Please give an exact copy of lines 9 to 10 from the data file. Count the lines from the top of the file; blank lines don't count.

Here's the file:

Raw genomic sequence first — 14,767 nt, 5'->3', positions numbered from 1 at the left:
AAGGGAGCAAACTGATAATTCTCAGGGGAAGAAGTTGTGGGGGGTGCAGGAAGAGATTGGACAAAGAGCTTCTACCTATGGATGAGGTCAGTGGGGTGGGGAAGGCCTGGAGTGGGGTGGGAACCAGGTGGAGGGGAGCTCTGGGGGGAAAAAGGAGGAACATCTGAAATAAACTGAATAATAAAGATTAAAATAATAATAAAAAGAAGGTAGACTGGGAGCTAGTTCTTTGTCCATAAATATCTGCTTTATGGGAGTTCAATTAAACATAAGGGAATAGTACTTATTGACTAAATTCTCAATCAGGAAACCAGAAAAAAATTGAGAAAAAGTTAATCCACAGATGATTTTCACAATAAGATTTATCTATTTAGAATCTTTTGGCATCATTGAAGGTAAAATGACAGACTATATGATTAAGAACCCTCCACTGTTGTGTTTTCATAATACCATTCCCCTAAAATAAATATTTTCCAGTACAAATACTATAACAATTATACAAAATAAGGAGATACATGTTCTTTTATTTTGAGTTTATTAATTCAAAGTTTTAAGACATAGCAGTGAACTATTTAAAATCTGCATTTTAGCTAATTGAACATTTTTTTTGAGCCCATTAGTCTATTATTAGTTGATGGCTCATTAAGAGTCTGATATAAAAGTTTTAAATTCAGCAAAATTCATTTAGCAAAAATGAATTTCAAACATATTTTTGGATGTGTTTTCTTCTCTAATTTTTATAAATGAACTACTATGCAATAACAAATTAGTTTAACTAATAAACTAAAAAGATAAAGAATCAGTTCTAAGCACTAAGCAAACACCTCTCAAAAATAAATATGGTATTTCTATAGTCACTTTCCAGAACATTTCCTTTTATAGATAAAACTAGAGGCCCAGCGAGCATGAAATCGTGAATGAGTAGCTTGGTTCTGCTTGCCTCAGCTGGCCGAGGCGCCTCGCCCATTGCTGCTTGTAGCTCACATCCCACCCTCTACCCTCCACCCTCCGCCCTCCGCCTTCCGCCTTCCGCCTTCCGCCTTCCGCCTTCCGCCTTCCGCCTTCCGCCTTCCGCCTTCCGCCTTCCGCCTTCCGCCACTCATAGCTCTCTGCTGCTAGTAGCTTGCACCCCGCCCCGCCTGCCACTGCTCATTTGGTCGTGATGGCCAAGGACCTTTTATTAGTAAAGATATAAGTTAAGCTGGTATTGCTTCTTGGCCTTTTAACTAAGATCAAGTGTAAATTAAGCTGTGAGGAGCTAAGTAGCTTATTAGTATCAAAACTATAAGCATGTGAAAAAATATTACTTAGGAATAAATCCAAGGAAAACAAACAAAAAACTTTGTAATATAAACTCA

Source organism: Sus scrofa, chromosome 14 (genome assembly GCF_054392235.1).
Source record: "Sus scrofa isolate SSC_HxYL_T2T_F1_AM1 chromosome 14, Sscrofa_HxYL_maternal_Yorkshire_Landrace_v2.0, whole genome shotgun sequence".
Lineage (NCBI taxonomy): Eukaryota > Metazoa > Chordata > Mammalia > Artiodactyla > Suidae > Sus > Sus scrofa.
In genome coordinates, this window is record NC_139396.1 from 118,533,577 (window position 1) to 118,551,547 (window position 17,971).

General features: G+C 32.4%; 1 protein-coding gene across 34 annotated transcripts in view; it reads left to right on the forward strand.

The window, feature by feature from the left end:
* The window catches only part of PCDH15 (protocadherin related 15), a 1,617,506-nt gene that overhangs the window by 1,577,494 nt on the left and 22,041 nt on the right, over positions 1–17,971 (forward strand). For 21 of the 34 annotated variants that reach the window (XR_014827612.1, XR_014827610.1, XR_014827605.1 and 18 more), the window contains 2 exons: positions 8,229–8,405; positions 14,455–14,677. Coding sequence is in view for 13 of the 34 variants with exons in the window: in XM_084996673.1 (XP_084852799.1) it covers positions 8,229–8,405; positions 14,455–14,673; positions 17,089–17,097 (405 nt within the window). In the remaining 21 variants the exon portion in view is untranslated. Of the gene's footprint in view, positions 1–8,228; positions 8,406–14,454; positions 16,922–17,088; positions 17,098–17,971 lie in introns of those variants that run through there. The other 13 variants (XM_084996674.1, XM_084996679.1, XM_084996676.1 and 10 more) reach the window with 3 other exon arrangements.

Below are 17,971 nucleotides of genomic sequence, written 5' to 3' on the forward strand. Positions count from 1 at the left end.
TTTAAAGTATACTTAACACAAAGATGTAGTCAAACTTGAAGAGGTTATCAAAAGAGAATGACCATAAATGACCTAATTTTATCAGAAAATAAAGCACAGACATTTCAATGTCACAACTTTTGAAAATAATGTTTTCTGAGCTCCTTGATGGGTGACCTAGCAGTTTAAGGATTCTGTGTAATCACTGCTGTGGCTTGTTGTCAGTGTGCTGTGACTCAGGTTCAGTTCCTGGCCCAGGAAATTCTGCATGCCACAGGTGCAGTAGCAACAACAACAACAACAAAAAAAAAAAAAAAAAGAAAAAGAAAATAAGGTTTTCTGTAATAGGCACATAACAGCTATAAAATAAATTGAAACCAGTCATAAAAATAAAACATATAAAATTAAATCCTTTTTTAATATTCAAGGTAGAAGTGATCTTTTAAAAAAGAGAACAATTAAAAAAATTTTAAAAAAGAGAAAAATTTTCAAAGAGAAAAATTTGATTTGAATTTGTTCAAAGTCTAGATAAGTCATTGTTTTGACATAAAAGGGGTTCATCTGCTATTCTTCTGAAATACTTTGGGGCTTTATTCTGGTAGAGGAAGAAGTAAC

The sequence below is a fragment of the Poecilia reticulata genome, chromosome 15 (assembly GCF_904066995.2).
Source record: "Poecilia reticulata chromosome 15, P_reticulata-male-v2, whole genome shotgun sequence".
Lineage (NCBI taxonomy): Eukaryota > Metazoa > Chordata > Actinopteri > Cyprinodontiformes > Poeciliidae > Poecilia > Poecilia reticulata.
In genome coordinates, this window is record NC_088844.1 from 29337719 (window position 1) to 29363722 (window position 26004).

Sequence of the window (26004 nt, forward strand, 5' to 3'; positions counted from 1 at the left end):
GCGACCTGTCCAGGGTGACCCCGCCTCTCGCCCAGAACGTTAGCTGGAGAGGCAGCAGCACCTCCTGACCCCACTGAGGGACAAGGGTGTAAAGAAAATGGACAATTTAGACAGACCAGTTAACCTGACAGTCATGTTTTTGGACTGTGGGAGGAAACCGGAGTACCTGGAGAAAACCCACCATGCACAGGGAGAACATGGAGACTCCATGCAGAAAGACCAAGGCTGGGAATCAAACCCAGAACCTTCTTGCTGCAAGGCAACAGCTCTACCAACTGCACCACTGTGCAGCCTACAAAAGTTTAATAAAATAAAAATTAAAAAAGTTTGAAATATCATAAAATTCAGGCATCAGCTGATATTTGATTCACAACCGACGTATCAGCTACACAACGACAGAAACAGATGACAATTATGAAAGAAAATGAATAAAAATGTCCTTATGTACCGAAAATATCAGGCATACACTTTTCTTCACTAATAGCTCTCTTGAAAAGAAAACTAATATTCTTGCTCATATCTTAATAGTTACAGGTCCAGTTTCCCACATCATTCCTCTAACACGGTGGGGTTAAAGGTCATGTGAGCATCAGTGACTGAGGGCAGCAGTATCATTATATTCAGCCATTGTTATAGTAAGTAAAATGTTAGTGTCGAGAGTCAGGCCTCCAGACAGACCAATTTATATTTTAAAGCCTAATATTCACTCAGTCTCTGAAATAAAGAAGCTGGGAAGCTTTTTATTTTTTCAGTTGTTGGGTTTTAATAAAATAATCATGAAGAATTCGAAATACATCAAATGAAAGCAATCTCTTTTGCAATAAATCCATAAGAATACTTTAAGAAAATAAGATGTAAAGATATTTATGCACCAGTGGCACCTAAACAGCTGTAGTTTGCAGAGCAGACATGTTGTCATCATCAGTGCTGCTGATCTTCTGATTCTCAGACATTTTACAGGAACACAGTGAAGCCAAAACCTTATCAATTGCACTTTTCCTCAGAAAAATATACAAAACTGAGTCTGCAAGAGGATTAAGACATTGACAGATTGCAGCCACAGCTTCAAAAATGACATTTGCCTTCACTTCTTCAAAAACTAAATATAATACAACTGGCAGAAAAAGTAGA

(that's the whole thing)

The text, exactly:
* The window catches only part of PCDH15 (protocadherin related 15), a 1,617,506-nt gene that overhangs the window by 1,577,494 nt on the left and 22,041 nt on the right, over positions 1–17,971 (forward strand). For 21 of the 34 annotated variants that reach the window (XR_014827612.1, XR_014827610.1, XR_014827605.1 and 18 more), the window contains 2 exons: positions 8,229–8,405; positions 14,455–14,677. Coding sequence is in view for 13 of the 34 variants with exons in the window: in XM_084996673.1 (XP_084852799.1) it covers positions 8,229–8,405; positions 14,455–14,673; positions 17,089–17,097 (405 nt within the window). In the remaining 21 variants the exon portion in view is untranslated. Of the gene's footprint in view, positions 1–8,228; positions 8,406–14,454; positions 16,922–17,088; positions 17,098–17,971 lie in introns of those variants that run through there. The other 13 variants (XM_084996674.1, XM_084996679.1, XM_084996676.1 and 10 more) reach the window with 3 other exon arrangements.

Below are 17,971 nucleotides of genomic sequence, written 5' to 3' on the forward strand. Positions count from 1 at the left end.